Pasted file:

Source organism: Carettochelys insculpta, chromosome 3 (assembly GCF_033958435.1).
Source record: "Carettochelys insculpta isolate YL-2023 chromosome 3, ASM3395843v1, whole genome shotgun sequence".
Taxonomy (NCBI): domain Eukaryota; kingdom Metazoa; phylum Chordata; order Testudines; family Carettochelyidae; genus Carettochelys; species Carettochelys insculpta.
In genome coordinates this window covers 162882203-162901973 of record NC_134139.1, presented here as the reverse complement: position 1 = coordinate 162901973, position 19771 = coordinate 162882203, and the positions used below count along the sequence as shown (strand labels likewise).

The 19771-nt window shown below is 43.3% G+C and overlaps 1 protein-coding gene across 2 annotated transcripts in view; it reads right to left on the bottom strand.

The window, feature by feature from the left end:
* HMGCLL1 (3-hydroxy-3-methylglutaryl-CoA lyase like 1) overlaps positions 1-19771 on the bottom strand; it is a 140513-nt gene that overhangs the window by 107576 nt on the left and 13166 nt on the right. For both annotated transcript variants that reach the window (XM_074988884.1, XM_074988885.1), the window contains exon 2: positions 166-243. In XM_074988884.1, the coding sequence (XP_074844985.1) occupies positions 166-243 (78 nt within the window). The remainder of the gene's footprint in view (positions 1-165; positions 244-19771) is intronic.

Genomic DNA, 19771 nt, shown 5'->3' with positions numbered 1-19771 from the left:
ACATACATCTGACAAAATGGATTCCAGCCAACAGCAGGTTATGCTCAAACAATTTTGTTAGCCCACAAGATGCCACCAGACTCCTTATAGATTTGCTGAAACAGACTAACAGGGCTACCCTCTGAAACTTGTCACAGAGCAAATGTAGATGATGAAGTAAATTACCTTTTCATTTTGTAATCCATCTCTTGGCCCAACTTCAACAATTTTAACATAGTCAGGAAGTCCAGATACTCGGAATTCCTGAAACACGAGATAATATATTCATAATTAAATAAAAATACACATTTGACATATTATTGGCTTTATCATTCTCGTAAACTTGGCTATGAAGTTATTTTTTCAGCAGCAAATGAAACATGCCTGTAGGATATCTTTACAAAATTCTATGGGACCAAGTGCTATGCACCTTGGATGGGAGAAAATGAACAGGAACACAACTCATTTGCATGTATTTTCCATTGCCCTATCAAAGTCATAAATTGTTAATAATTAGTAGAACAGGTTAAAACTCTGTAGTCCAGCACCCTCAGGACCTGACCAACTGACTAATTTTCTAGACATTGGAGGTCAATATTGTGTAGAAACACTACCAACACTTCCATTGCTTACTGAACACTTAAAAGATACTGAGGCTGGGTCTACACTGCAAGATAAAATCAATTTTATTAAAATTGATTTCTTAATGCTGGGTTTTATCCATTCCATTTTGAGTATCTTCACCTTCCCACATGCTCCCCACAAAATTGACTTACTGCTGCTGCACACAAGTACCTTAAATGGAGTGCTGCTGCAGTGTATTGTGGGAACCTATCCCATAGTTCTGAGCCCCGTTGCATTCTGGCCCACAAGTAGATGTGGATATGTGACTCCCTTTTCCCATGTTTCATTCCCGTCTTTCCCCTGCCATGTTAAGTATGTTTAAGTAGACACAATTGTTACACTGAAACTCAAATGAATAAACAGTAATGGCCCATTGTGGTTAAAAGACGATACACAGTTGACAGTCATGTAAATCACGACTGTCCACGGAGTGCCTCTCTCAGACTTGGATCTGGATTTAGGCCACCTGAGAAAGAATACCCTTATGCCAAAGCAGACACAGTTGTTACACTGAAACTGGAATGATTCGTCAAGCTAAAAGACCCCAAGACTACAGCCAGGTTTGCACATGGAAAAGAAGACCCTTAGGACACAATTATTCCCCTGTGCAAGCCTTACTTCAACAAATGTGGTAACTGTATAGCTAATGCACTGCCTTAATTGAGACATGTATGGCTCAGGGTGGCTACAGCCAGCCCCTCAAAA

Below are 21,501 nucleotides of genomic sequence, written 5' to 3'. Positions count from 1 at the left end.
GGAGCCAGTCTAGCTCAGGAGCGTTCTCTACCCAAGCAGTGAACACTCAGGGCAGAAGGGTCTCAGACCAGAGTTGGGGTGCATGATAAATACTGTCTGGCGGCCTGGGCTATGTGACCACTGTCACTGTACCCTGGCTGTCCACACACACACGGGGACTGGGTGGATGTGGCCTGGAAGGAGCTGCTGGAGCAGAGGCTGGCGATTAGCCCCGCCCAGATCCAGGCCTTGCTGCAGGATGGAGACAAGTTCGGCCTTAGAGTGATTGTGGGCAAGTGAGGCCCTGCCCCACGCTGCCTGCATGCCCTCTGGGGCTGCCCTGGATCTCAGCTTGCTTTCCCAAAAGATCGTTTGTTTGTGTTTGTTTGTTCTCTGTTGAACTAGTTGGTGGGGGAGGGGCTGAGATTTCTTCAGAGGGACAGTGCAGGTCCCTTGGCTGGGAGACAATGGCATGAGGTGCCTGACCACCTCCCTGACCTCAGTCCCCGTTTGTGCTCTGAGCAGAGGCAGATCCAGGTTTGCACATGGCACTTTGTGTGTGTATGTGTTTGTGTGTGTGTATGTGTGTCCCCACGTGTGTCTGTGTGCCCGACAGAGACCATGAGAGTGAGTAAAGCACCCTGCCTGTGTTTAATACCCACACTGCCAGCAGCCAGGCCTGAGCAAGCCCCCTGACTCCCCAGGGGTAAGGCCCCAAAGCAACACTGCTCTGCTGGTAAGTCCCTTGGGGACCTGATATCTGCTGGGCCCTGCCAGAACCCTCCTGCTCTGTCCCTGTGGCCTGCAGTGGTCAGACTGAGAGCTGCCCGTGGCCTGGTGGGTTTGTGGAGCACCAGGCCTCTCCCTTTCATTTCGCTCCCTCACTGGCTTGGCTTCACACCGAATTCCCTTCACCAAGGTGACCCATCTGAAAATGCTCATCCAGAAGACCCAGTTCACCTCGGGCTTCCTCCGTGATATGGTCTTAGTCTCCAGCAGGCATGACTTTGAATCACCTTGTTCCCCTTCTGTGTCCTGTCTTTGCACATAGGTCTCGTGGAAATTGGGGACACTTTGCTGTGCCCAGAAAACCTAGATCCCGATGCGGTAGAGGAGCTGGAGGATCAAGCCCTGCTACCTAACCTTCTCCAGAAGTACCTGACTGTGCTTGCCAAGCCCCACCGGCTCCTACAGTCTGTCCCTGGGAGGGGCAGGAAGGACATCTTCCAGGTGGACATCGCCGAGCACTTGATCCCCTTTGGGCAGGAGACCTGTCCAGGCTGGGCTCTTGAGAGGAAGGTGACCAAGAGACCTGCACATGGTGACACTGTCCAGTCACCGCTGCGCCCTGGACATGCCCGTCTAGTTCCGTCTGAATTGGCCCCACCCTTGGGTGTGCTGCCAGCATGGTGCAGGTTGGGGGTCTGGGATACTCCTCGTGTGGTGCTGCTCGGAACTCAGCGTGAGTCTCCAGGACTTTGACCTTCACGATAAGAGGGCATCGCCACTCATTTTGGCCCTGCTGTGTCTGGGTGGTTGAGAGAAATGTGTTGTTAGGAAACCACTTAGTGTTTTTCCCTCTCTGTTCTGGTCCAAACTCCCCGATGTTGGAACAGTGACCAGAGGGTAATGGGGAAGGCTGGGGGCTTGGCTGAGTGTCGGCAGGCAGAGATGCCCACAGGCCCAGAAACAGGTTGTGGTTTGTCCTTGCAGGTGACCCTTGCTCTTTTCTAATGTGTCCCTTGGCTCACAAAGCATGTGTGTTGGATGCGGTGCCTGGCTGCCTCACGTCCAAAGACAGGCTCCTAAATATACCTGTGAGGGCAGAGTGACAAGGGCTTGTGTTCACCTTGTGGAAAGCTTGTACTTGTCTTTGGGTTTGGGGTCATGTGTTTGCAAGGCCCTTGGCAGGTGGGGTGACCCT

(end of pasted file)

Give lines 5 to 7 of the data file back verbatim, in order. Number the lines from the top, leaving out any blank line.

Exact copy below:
The 19771-nt window shown below is 43.3% G+C and overlaps 1 protein-coding gene across 2 annotated transcripts in view; it reads right to left on the bottom strand.

The window, feature by feature from the left end:
* HMGCLL1 (3-hydroxy-3-methylglutaryl-CoA lyase like 1) overlaps positions 1-19771 on the bottom strand; it is a 140513-nt gene that overhangs the window by 107576 nt on the left and 13166 nt on the right. For both annotated transcript variants that reach the window (XM_074988884.1, XM_074988885.1), the window contains exon 2: positions 166-243. In XM_074988884.1, the coding sequence (XP_074844985.1) occupies positions 166-243 (78 nt within the window). The remainder of the gene's footprint in view (positions 1-165; positions 244-19771) is intronic.